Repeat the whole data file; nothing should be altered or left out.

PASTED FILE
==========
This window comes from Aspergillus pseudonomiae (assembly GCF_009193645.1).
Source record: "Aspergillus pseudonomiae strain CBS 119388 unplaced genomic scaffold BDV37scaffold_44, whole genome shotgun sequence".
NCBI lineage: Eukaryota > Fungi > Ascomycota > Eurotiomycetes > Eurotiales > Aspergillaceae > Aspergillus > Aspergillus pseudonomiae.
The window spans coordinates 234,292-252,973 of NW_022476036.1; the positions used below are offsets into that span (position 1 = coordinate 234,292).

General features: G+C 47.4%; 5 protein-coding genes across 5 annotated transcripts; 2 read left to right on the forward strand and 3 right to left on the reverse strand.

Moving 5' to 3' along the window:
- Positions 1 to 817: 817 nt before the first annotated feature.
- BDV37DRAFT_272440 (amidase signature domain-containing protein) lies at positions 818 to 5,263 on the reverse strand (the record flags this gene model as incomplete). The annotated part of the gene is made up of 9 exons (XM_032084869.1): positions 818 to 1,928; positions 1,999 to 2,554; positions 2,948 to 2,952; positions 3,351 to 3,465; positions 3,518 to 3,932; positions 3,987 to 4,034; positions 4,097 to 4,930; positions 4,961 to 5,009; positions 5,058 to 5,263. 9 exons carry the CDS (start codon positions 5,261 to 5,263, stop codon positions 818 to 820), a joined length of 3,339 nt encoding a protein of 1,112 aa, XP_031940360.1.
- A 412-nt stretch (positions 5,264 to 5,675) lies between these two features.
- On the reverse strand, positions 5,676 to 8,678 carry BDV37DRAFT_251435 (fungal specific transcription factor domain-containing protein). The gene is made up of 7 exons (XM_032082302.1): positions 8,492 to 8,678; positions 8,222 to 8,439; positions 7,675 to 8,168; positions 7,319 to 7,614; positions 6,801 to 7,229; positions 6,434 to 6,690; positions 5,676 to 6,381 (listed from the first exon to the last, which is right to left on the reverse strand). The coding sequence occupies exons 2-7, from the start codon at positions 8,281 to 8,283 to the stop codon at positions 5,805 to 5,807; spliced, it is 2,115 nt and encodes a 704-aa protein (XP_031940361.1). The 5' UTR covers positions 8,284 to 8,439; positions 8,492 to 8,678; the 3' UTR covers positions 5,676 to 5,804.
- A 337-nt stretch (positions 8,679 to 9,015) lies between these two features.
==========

This window comes from Aspergillus pseudonomiae (assembly GCF_009193645.1).
Source record: "Aspergillus pseudonomiae strain CBS 119388 unplaced genomic scaffold BDV37scaffold_44, whole genome shotgun sequence".
NCBI lineage: Eukaryota > Fungi > Ascomycota > Eurotiomycetes > Eurotiales > Aspergillaceae > Aspergillus > Aspergillus pseudonomiae.
The window spans coordinates 234,292-252,973 of NW_022476036.1; the positions used below are offsets into that span (position 1 = coordinate 234,292).

General features: G+C 47.4%; 5 protein-coding genes across 5 annotated transcripts; 2 read left to right on the forward strand and 3 right to left on the reverse strand.

Moving 5' to 3' along the window:
- Positions 1 to 817: 817 nt before the first annotated feature.
- BDV37DRAFT_272440 (amidase signature domain-containing protein) lies at positions 818 to 5,263 on the reverse strand (the record flags this gene model as incomplete). The annotated part of the gene is made up of 9 exons (XM_032084869.1): positions 818 to 1,928; positions 1,999 to 2,554; positions 2,948 to 2,952; positions 3,351 to 3,465; positions 3,518 to 3,932; positions 3,987 to 4,034; positions 4,097 to 4,930; positions 4,961 to 5,009; positions 5,058 to 5,263. 9 exons carry the CDS (start codon positions 5,261 to 5,263, stop codon positions 818 to 820), a joined length of 3,339 nt encoding a protein of 1,112 aa, XP_031940360.1.
- A 412-nt stretch (positions 5,264 to 5,675) lies between these two features.
- On the reverse strand, positions 5,676 to 8,678 carry BDV37DRAFT_251435 (fungal specific transcription factor domain-containing protein). The gene is made up of 7 exons (XM_032082302.1): positions 8,492 to 8,678; positions 8,222 to 8,439; positions 7,675 to 8,168; positions 7,319 to 7,614; positions 6,801 to 7,229; positions 6,434 to 6,690; positions 5,676 to 6,381 (listed from the first exon to the last, which is right to left on the reverse strand). The coding sequence occupies exons 2-7, from the start codon at positions 8,281 to 8,283 to the stop codon at positions 5,805 to 5,807; spliced, it is 2,115 nt and encodes a 704-aa protein (XP_031940361.1). The 5' UTR covers positions 8,284 to 8,439; positions 8,492 to 8,678; the 3' UTR covers positions 5,676 to 5,804.
- A 337-nt stretch (positions 8,679 to 9,015) lies between these two features.